Frequently Asked Questions

Following Q&A will teach you everything you wanted to know about batteries and how to optimize the usage.

Mixing batteries causes an imbalance in the energy flow. Some batteries will overcompensate this by discharging faster than usual - greatly reducing their lifespan.
Panasonic strongly advocates not attempting to charge primary batteries such as alkaline, zinc carbon, or lithium, using Ni-MH chargers. Alkaline batteries are not designed for recharging, and doing so could cause leakage and in the worst case lead to the batteries exploding.
By recycling your batteries, you actively help reduce landfill waste. Up to 90% of the materials in Panasonic batteries can be reused to make new batteries or processed in other industries.
Never throw batteries in the trash. All batteries, including Panasonic hearing aid batteries, can and should be recycled.
Replace all batteries at the same time. Do not mix old and new batteries. Use batteries from the same brand, type and expiry date too.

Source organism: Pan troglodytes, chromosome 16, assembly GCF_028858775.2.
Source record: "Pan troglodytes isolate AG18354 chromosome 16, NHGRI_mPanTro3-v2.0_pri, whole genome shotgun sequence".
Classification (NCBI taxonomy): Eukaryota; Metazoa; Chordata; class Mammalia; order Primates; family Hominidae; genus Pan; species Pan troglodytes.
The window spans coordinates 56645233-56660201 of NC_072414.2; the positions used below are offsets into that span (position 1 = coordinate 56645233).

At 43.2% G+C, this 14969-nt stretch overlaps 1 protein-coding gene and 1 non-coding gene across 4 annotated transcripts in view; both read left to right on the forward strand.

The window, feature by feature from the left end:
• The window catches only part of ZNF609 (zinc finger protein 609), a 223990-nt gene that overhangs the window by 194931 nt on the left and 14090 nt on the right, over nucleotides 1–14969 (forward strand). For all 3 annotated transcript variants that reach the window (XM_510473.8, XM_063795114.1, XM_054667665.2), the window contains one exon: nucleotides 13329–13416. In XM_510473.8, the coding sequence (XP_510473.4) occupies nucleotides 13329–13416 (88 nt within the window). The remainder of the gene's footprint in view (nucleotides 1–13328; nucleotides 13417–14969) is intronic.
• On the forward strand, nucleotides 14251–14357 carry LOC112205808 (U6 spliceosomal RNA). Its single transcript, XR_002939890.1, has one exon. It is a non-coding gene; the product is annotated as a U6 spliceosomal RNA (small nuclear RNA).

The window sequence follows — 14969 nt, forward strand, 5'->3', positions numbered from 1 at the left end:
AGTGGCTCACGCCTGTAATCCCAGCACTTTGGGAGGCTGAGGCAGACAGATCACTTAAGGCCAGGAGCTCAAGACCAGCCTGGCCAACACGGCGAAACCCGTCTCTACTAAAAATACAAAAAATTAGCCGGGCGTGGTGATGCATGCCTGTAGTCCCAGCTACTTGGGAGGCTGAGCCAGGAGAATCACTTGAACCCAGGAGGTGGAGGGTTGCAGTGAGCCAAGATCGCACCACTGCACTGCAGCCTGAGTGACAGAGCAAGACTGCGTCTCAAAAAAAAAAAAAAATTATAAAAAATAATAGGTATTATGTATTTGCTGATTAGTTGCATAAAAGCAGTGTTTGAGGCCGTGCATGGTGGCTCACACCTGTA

Zinc carbon batteries are more commonly used in low-drain devices, whereas the Panasonic alkaline range spans the entire appliance spectrum: from low- to high-drain.
You can, but they’ll perform best in medium- to high-drain devices.
Panasonic does not produce or sell 12V batteries like A27, 27A, G27A, MN27 or bi09 of other manufacturers. These types of batteries look very similar to AAA-size 1.5V batteries. However, they are not compatible due to different voltages. We do offer 12V LRV08, which is similar to the MN21 or A21.
In general, appliances are designed to match the characteristics of dry batteries and to work within the voltage range of 1.5V to 0.9V. Thanks to this characteristic, Ni-MH rechargeable batteries can be used in appliances which require alkaline batteries, even with lower initial voltage. 
No. Do not use batteries in water or in vacuum conditions - this will cause them to rust and short-circuit.